"Not only did he help me with lawsuits confronting the church and helped us identify the right counsel to represent us in particular locales and worked with them," Elder Wickman said, "but as this whole subject of religious liberty gained a profile with the events that have transpired in our society and culture, Von assumed an ever-increasingly important role in helping us work through those issues and work with others."
The two men were eyewitnesses to the Sept. 11, 2001, attack on the Pentagon. They watched from a taxi as an airliner flew into the building.
"We watched the last four or five seconds of that doomed flight," Elder Wickman said. "We watched it plow into the Pentagon and erupt in an enormous fireball."
Elder Keetch was Scalia's clerk when the justice wrote the majority opinion in Smith v. Employment Division, one of the defining decisions governing religious liberty over the past 30 years.
"He managed the trial lawyers who tried cases for the church and was remarkable at that," Austin said, "but his primary role, the one he continued to fulfill even as a general authority, was charting a course for protecting religious liberty in a changing world."
That is a subject of pride for his six children, Dastrup said, and will be for their six grandchildren and a seventh that is on the way.
"One of the coolest parts for us was to not only see how much he loved the church and believed in the things the church was doing," she said, "but also that he wanted to defend and support all churches and all religious beliefs and all people's rights to believe and act the way they feel is right. That was a big part of his work."
Elder Keetch built relationships with attorneys for the U.S. Conference of Catholic Bishops, the Southern Baptist Convention, the Lutheran Church-Missouri Synod and others. Elder Wickman said it was Elder Keetch's qualities and friendships that helped the LDS Church develop a close relationship with Judge Kenneth Starr, who then successfully argued on behalf of Proposition 8 before the California Supreme Court.
A federal court overturned that ruling, but Elder Wickman said the story "is an illustration of the power of the combination of Von's qualities as a brilliant lawyer well-informed in the constitutional law and the precedents with his native warmth, humility and collaborative qualities that just drew others to him."
Those qualities made it natural for his colleagues to tease him when one author called him the Darth Vader of the church's legal Death Star. Since then, Kirton McConkie lawyers had showered him with Darth Vader-related gifts.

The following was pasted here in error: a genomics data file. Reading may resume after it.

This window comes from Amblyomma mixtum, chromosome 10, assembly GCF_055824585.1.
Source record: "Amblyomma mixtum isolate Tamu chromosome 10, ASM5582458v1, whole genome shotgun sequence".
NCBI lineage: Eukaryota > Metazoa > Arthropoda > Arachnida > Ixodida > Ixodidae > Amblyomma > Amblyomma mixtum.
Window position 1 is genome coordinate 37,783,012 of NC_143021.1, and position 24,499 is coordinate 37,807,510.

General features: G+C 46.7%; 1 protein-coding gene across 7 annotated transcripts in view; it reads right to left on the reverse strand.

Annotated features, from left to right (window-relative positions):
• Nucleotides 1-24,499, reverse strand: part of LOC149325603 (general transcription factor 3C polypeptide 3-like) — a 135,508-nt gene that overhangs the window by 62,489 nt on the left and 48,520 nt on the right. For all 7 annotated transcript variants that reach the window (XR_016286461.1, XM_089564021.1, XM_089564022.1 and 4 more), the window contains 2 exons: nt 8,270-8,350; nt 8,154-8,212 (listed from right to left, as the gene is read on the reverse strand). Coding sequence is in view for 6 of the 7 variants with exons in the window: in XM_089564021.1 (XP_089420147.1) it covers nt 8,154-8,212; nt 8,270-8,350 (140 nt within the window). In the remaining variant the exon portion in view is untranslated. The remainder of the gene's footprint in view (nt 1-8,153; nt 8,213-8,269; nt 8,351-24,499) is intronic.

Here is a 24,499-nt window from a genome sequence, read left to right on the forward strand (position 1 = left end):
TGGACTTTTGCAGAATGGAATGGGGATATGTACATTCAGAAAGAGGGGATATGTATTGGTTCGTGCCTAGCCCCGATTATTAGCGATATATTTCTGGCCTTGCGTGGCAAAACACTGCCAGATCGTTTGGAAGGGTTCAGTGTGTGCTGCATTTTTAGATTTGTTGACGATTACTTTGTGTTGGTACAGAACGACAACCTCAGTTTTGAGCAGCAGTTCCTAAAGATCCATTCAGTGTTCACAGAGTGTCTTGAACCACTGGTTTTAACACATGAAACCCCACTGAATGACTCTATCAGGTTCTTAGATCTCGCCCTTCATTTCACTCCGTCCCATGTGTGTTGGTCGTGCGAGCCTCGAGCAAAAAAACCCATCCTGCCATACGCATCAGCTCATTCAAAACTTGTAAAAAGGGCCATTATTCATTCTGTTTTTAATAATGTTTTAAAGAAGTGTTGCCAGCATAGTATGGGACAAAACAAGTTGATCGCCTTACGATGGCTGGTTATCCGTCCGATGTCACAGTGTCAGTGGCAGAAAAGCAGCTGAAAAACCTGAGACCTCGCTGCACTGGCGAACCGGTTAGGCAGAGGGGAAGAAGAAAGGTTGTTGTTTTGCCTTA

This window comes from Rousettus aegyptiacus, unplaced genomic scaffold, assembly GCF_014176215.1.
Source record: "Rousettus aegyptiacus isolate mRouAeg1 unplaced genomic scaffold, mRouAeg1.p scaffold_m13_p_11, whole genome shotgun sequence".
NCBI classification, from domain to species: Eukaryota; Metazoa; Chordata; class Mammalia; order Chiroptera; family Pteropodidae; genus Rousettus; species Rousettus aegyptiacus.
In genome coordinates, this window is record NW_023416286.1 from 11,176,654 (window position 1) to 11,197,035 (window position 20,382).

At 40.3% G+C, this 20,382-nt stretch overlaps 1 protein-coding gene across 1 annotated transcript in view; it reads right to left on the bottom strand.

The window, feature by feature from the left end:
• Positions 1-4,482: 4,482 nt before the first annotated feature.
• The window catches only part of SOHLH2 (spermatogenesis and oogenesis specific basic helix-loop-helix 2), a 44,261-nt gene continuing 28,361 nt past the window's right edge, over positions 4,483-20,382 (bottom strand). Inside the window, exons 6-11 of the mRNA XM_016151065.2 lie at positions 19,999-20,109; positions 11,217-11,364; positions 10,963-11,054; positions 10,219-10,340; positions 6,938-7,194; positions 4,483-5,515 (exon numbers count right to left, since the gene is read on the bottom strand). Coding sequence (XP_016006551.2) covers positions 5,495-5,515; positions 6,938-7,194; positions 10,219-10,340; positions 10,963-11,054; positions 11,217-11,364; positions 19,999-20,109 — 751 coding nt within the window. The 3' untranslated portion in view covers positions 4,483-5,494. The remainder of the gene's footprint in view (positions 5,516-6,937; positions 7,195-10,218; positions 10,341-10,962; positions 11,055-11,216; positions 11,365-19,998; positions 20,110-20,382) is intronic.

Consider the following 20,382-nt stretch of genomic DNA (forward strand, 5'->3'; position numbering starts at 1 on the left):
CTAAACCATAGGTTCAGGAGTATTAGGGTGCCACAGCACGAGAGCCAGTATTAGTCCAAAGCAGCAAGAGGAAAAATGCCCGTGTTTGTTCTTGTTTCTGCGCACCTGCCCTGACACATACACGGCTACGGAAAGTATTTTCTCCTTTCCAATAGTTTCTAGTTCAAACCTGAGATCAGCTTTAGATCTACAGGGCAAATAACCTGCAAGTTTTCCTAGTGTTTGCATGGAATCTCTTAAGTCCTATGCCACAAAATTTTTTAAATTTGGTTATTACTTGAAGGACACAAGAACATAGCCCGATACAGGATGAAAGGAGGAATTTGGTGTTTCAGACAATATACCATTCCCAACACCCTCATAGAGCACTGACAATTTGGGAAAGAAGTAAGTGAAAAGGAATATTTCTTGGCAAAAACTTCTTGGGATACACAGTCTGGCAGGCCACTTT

"It was hilarious," Austin said, "because you couldn't find anyone with less Darth Vader in him."
Elder Keetch, born in Provo on March 17, 1960, played basketball at Pleasant Grove High School. He continued to play basketball with Austin and their sons. The Austins, with former BYU basketball player Nate Austin, regularly won. That led to a lot of humor, Randy Austin said.
"He used to say, 'Why don't you let me win? I'm your boss, and I could fire you.' I told him that when he did finally win, he'd get more satisfaction out of it."
Elder Keetch also teased Austin, "I taught you everything you know, just not everything I know."
Dastrup said her dad's humor was great, but corny. She said he was a good husband and father with a special talent for detailed organization of family activities and being able to work and travel a lot while being fully present with his family all of the time. He also was legendary at offering good advice.
"That's what I'll miss the most," Dastrup said, "is calling him and asking him what he thinks about something."
Elder Keetch delivered a single general conference talk as a general authority, but he told a memorable story about an encounter with American surfers angry about a mesh barrier that barred them from attacking magnificent, crashing waves at an Australian beach. A local man came along and showed them through binoculars that sharks were circling just outside the barrier.
He likened God's commandments to the barriers.
"As we stood on that beautiful beach, our perspective had suddenly changed," Elder Keetch said. "A barrier that had seemed rigid and restrictive — that seemed to curtail the fun and excitement of riding the really big waves — had become something very different. With our new understanding of the danger that lurked just below the surface, the barrier now offered protection, safety and peace."
Dastrup said the family experienced peace in the hospital after Elder Keetch's passing. His funeral will be Friday, she said. Details are pending.